Rifting To A New Reality by Bobby Blackwolf

I Am Stereoblind, But The Oculus Rift Is My Corrective Lens

I Am Stereoblind, But The Oculus Rift Is My Corrective Lens

When I finally received my Oculus Rift Development Kit in the beginning of August, I knew I was getting into something amazing, but I didn't realize how amazing it would be. It's very difficult to do my weekly internet radio show and podcast without constantly mentioning the device, and wanting to go on for hours and hours about it. So, I decided to start a column here on VOG to discuss the opportunities that the Oculus Rift - and any other Virtual Reality headsets that may come in the future - have in advancing technology.

(As an aside, if you want to see me talk about the Rift for an hour, I'll be on a panel at the upcoming Southern Interactive Entertainment and Game Expo (SIEGE) here in Atlanta all about the Rift. It's at 10AM on Saturday, October 5th. Friday night is a party with an open bar. This will...be interesting.)

I plan on covering a variety of different subjects about VR development, since I am now well past the "This device is so cool" phase. There are many different design decisions that must be made for experiences to "work" in VR, and many things that game designers have come to rely on are no longer applicable in an immersive environment like what the Rift provides.

This first article? It's a personal story.

I Am Stereoblind

The Wikipedia definition is "is the inability to see in 3D using stereo vision, resulting in an inability to perceive stereoscopic depth, by combining and comparing images from the two eyes." You see, I had amblyopia (lazy eye) as a child, and had eye muscle surgery when I was 18 months old to correct it. This fixed the lazy eye (for the most part) but it killed my ability to cross my eyes, or, apparently, see in 3D.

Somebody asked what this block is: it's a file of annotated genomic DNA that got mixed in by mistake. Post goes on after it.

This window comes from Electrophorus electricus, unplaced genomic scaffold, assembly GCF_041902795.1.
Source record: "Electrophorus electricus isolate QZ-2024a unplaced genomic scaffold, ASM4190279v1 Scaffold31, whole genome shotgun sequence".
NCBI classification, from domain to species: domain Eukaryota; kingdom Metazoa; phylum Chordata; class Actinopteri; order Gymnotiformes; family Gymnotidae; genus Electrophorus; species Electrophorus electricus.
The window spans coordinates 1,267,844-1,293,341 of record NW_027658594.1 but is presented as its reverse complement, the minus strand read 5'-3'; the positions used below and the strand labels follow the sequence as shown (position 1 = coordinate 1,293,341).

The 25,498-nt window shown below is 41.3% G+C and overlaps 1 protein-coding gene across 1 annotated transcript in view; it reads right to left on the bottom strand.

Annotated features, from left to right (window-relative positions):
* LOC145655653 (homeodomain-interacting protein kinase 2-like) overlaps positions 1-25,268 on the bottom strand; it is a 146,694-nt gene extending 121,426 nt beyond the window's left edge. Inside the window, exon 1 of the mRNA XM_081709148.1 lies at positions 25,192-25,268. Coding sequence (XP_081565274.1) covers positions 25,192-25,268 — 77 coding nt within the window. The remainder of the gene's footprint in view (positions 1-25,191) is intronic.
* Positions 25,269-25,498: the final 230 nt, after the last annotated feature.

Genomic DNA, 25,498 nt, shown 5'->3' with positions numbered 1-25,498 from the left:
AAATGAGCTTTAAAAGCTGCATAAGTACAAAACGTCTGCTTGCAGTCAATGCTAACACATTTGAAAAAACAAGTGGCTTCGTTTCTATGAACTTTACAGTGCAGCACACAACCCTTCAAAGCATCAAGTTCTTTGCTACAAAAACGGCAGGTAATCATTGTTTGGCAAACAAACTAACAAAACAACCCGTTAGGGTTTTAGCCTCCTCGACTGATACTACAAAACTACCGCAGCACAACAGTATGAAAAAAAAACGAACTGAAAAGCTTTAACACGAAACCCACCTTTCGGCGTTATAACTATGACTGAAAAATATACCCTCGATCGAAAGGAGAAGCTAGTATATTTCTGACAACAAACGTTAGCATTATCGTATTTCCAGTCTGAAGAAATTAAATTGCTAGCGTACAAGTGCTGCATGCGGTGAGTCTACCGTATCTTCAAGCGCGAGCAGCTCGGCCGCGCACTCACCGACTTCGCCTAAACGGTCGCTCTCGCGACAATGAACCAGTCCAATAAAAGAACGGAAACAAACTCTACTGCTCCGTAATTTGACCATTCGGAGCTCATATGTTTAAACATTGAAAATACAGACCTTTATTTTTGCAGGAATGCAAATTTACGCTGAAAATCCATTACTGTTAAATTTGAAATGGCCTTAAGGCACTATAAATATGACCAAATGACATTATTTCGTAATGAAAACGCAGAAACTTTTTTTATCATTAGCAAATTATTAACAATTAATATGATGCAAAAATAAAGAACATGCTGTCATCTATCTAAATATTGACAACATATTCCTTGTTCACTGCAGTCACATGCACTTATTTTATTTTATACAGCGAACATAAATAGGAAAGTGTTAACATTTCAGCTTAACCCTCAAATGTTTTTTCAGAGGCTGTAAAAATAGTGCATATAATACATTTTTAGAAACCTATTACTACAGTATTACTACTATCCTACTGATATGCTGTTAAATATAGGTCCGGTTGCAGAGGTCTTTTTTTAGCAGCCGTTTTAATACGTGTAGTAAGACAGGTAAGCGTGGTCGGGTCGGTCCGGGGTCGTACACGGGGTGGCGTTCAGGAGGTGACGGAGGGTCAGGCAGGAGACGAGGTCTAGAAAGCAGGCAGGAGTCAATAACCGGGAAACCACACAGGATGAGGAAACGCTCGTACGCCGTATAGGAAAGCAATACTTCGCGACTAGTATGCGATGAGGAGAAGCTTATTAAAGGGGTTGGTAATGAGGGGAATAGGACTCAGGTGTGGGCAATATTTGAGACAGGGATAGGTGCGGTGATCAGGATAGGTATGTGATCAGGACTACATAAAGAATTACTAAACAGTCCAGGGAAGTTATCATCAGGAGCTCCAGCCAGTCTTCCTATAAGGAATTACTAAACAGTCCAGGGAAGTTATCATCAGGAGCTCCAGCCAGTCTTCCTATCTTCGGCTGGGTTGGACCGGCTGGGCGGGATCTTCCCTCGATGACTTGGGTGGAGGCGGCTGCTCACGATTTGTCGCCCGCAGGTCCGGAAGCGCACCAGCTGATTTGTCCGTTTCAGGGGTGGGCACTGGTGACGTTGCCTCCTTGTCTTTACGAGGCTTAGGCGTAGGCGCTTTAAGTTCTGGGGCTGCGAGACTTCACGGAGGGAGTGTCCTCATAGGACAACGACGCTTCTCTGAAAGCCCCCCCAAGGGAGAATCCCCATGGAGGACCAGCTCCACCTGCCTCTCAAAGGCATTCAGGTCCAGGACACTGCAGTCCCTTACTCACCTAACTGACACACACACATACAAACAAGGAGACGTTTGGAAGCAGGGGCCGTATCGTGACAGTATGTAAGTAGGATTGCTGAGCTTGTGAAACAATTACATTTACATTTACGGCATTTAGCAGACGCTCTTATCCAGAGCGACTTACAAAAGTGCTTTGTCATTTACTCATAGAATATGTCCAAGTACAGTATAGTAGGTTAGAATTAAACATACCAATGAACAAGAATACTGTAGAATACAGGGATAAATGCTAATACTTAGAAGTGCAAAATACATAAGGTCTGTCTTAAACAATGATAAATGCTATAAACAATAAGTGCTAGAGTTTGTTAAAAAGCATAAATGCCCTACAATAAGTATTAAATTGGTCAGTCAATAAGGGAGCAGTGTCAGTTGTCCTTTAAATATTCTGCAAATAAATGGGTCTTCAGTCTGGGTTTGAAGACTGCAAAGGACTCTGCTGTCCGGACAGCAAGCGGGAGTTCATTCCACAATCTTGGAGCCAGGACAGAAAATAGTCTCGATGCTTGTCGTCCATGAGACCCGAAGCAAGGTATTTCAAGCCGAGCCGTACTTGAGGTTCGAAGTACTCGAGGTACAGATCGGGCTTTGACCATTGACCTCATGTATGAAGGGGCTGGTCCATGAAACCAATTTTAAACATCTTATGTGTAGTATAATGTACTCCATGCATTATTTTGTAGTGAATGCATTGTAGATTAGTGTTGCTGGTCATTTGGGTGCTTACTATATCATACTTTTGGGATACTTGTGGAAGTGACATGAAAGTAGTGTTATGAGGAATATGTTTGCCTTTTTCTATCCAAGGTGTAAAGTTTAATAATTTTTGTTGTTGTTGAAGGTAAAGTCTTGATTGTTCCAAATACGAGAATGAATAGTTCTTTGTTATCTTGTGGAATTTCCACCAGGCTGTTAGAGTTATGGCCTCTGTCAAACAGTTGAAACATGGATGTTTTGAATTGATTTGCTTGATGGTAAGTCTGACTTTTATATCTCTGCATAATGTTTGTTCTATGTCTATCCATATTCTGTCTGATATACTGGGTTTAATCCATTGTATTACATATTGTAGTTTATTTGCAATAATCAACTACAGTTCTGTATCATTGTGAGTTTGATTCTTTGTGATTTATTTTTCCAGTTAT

I didn't realize I couldn't see in 3D. I didn't know why I was having trouble in baseball as a kid "watching the ball" as my coaches kept telling me. Turns out, my eyes are just a little bit off, which means that I look out of one eye at a time and the other eye is just there for some peripheral vision. I can switch between either eye just fine, but if I close one eye, I don't lose anything but a little bit of peripheral vision.

(I can also do this neat party trick where, if I cover one eye, both my eyes jump back and forth like crazy and there's nothing I can do about it. It's why I can never cosplay as a pirate, nor can I accurately get a prescription for glasses.)

3D movies never worked for me. With the old red/green method, I would usually see just red or just green. I went to see Avatar in 2D, and then again in 3D, and the 3D was just a darker 2D. I was both disappointed and relieved at the same time - disappointed I couldn't see this great stuff everyone was talking about, but relieved I didn't ever need to buy a 3D TV. Ever.